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Robotics: The Software Stage Is Here

It’s 2017, and robots are still pretty dumb.

Robotic hardware has more or less arrived, and machines are currently hard at work in a wide range of industries including manufacturing, health care, and more. But the truth is, today’s robots are not yet the stuff of science fiction dreams. They are only capable of performing rote, monotonous tasks, aren’t good at adaptation, and still struggle with jobs requiring human interaction.

In order for robots to reach their full potential, then, it’s time for the software that controls them to catch up with the capabilities of today’s hardware. Researchers worldwide are working on this challenge right now, leveraging everything from artificial intelligence, to machine learning, to Big Data in order to better train robots and more seamlessly integrate them into daily life.

“It really does feel like robotics is exciting again,” says Chris Roberts, head of industrial robotics at product development and design firm Cambridge Consultants. “Since the seventies, there has been this general steady progression of robots getting bigger and more precise and more powerful and more expensive. This hasn't really been a revolution in technology, but lots of individual things getting a bit better. Processors getting a bit faster and sensors getting a bit cheaper. With labor costs going up I expect what we'll see in the next few years is more of the very low-skilled jobs getting automated.”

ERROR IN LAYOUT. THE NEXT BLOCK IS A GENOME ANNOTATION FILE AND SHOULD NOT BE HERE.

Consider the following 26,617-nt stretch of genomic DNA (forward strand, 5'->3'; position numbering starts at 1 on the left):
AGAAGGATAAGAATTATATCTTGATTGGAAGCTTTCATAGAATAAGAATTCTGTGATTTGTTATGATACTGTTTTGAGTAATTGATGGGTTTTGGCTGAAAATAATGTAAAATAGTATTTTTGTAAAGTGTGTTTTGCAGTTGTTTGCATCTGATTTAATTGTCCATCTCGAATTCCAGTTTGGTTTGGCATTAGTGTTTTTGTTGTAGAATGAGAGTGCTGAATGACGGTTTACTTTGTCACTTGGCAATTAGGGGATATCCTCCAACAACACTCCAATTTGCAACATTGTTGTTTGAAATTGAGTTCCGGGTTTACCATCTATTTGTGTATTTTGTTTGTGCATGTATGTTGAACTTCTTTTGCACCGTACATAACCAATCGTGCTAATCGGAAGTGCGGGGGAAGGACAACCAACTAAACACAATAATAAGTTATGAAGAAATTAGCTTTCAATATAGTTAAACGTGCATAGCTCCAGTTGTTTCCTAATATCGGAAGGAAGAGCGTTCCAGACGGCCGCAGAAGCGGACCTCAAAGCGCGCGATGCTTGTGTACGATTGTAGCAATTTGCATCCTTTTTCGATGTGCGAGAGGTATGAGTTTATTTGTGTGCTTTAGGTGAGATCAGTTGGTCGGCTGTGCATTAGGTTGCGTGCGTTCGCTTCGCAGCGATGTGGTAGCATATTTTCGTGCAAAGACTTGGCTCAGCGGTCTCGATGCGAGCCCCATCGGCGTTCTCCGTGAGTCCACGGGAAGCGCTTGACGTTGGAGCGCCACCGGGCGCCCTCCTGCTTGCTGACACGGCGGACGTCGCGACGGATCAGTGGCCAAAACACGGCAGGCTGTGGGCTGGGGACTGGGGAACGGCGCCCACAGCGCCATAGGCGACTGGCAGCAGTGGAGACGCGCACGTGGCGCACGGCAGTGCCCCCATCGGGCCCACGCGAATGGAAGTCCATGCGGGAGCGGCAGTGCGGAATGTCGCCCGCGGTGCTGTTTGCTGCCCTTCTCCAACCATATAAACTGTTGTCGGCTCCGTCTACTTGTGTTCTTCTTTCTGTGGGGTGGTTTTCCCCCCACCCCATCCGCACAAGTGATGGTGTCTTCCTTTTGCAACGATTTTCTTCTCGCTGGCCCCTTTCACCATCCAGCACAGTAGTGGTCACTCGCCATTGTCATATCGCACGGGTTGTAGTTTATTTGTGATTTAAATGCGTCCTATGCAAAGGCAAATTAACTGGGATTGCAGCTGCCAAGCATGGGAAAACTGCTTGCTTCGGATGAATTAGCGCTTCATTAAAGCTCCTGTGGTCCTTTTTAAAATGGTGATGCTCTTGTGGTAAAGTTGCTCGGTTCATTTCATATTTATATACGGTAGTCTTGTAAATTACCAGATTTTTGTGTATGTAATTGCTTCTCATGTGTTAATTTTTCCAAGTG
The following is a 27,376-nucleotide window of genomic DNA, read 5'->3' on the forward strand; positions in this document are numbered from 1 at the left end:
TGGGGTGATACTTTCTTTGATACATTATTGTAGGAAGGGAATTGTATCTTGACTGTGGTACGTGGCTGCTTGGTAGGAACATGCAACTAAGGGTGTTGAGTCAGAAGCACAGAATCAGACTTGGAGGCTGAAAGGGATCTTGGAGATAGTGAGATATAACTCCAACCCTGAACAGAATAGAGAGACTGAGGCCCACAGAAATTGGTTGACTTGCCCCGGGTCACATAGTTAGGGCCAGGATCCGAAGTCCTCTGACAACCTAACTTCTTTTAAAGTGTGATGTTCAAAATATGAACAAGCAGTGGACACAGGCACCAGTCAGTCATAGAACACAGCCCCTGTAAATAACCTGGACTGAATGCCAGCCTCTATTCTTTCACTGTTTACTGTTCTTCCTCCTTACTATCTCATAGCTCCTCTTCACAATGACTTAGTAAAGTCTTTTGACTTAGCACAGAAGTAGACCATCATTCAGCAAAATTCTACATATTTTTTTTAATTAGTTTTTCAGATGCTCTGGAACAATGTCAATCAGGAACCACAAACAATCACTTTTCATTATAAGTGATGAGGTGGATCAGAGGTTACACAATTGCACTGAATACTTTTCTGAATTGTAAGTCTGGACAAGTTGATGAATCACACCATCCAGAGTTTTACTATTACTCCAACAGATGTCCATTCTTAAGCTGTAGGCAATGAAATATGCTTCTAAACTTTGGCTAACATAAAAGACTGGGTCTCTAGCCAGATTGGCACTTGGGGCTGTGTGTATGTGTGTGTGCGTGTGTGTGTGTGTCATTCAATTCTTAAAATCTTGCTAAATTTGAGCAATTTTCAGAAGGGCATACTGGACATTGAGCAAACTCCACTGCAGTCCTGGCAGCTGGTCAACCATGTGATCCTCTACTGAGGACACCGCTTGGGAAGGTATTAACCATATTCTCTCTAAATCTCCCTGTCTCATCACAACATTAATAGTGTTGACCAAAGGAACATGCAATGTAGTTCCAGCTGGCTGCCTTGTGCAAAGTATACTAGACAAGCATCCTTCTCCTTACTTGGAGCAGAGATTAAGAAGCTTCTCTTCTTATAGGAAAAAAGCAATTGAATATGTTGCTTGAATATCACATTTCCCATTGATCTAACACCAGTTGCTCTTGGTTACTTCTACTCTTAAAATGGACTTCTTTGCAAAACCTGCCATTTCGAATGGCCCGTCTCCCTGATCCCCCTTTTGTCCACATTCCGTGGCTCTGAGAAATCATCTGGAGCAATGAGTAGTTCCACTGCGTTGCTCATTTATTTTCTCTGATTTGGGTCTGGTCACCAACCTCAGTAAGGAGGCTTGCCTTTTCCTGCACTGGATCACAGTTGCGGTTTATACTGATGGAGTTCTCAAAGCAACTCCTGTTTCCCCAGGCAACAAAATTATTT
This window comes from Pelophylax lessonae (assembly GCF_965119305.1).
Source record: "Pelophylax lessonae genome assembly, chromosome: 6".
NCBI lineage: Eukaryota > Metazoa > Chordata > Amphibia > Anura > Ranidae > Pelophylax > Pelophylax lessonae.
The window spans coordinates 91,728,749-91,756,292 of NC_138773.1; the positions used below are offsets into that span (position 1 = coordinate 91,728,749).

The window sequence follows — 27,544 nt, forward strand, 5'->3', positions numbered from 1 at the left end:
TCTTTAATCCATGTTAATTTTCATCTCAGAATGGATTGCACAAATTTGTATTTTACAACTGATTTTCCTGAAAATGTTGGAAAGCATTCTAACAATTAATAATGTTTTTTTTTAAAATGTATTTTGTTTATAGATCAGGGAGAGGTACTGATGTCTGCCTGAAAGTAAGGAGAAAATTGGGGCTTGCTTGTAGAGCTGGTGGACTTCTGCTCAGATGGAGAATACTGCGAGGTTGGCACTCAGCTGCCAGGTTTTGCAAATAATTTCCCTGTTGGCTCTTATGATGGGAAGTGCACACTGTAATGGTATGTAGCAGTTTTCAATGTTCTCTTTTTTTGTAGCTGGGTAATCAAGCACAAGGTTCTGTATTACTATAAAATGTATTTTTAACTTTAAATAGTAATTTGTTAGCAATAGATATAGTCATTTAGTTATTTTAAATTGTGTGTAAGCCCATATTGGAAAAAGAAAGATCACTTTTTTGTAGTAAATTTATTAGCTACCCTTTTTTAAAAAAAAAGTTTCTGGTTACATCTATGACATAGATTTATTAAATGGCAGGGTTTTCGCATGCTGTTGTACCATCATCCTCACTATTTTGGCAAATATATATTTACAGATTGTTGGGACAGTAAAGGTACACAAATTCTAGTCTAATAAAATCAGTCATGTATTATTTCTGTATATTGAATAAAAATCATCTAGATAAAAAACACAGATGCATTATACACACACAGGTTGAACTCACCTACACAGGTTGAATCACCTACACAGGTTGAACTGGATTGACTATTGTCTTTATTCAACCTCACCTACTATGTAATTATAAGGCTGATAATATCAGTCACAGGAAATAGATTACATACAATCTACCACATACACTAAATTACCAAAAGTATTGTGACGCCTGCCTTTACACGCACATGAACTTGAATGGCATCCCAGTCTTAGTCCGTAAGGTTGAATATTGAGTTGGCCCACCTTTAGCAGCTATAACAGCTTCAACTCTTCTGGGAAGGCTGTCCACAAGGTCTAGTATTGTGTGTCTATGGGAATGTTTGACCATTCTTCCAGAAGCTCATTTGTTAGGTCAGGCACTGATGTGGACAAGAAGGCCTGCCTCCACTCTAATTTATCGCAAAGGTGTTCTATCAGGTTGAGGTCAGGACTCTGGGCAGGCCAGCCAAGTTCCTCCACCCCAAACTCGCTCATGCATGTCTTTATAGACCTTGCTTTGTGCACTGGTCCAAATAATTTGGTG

According to Dr. Dezhen Song, a professor in the Department of Computer Science and Engineering at Texas A&M University, high-level intelligence for more advanced tasks is still probably five to 10 years off, depending on the difficulty of the task and the robot behavior involved. Simpler, more repetitive tasks—such as picking and sorting produce—could be outsourced far sooner.

“If you want a fully autonomous system that functions like a human, that's probably very far off,” he said. “But if you have specifically set up a task you want them to do, then we are very close. We actually are already there for some tasks.”

FANUC (a), Kawasaki (b), KUKA (c), and other major robotics companies are now manufacturing systems designed to work alongside humans.

Partners, Not Tools

In order for robots to become an autonomous part of the workforce they will need to become better at interacting and working side-by-side with humans, a process that robotics experts refer to as cobotics, literally human-robot collaboration.

“Imagine you've got a robot working at the same lab bench as you and the robot is helping you,” says Roberts. “Say you both reach for the same test tube. The robot will stop and it won't hurt you, whereas the last generation of robots would have. That’s cobotics. But it's still too hard for that robot to plan around you. So, when you both try to reach for the same test tube it will stop, it won't try to retry, it won't say you're reaching for that so I'll take a different route to get it.”

The challenge of cobotics is the fact that humans and robots tend to have overlapping skillsets, so developers need to determine which tasks to assign to robots and which to leave up to humans. It isn’t solely a question of creating machines that handle tasks for us, but rather making them flexible enough to know when to step in and help us and when to let us take over.

Deep Learning: Teaching the Robots

This is where artificial intelligence and machine learning come in.

Deep Learning is a neural network-based approach to machine learning that makes use of today’s massive sets of data to train machines on behavior. By using these large data sets programmers are now able to improve robots’ object recognition skills, their natural language processing, their image classification and more, resulting in smarter machines.